Life After Death: A History of the Afterlife in Western Religion

Life After Death: A History of the Afterlife in Western Religion

by Alan Segal
     
 

View All Available Formats & Editions

A magisterial work of social history, Life After Death illuminates the many different ways ancient civilizations grappled with the question of what exactly happens to us after we die.

In a masterful exploration of how Western civilizations have defined the afterlife, Alan F. Segal weaves together biblical and literary scholarship, sociology, history, and

Overview

A magisterial work of social history, Life After Death illuminates the many different ways ancient civilizations grappled with the question of what exactly happens to us after we die.

In a masterful exploration of how Western civilizations have defined the afterlife, Alan F. Segal weaves together biblical and literary scholarship, sociology, history, and philosophy. A renowned scholar, Segal examines the maps of the afterlife found in Western religious texts and reveals not only what various cultures believed but how their notions reflected their societies’ realities and ideals, and why those beliefs changed over time. He maintains that the afterlife is the mirror in which a society arranges its concept of the self. The composition process for Judaism, Christianity, and Islam begins in grief and ends in the victory of the self over death.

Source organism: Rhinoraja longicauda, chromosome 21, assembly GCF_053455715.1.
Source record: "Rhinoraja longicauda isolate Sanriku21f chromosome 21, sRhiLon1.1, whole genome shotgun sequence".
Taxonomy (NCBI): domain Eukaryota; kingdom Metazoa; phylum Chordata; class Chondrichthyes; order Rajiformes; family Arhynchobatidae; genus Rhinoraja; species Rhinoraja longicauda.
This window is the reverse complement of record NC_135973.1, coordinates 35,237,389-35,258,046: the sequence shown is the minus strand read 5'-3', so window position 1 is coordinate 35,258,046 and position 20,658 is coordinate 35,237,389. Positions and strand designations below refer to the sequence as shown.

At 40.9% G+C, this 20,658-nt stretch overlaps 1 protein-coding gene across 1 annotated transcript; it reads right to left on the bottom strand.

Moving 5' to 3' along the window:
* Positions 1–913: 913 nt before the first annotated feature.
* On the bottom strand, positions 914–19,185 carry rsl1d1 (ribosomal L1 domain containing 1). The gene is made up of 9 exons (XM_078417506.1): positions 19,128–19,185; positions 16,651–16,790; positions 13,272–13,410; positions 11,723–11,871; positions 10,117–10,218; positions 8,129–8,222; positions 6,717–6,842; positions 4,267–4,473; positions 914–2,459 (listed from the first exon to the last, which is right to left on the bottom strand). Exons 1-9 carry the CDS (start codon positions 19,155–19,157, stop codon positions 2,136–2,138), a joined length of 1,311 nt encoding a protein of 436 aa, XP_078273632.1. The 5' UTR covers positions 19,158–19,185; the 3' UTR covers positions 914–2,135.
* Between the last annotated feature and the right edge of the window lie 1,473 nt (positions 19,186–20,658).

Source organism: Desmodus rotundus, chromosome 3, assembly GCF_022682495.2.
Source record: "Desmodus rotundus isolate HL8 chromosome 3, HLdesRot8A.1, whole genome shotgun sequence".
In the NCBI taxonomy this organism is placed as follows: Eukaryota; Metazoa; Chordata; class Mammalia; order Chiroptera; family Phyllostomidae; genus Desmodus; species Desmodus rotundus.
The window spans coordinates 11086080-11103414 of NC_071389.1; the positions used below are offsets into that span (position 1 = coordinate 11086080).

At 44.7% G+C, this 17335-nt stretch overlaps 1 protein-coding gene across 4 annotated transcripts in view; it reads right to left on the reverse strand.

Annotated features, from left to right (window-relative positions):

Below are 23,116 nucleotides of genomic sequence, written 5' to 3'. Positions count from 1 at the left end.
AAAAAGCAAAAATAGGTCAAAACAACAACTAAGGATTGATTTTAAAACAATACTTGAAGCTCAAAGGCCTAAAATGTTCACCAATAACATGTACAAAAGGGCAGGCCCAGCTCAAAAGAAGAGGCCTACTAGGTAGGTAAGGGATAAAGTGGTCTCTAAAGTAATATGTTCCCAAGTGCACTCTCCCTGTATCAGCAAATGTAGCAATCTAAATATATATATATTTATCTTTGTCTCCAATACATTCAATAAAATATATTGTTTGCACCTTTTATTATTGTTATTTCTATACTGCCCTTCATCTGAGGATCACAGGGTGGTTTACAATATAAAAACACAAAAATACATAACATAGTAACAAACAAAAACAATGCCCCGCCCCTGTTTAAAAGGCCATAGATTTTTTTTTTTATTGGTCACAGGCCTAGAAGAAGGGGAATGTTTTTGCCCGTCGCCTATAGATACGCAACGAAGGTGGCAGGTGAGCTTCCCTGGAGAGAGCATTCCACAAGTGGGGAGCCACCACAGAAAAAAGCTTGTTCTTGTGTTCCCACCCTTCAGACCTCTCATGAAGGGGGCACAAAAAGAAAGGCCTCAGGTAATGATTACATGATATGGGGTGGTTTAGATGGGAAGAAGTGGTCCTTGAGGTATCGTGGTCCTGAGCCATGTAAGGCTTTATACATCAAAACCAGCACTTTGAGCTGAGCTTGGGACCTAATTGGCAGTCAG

Arguing that in every religious tradition the afterlife represents the ultimate reward for the good, Segal combines historical and anthropological data with insights gleaned from religious and philosophical writings to explain the following mysteries: why the Egyptians insisted on an afterlife in heaven, while the body was embalmed in a tomb on earth; why the Babylonians viewed the dead as living in underground prisons; why the Hebrews remained silent about life after death during the period of the First Temple, yet embraced it in the Second Temple period (534 B.C.E. –70 C.E.); and why Christianity placed the afterlife in the center of its belief system. He discusses the inner dialogues and arguments within Judaism and Christianity, showing the underlying dynamic behind them, as well as the ideas that mark the differences between the two religions. In a thoughtful examination of the influence of biblical views of heaven and martyrdom on Islamic beliefs, he offers a fascinating perspective on the current troubling rise of Islamic fundamentalism.

In tracing the organic, historical relationships between sacred texts and communities of belief and comparing the visions of life after death that have emerged throughout history, Segal sheds a bright, revealing light on the intimate connections between notions of the afterlife, the societies that produced them, and the individual’s search for the ultimate meaning of life on earth.


From the Hardcover edition.

Editorial Reviews

Publishers Weekly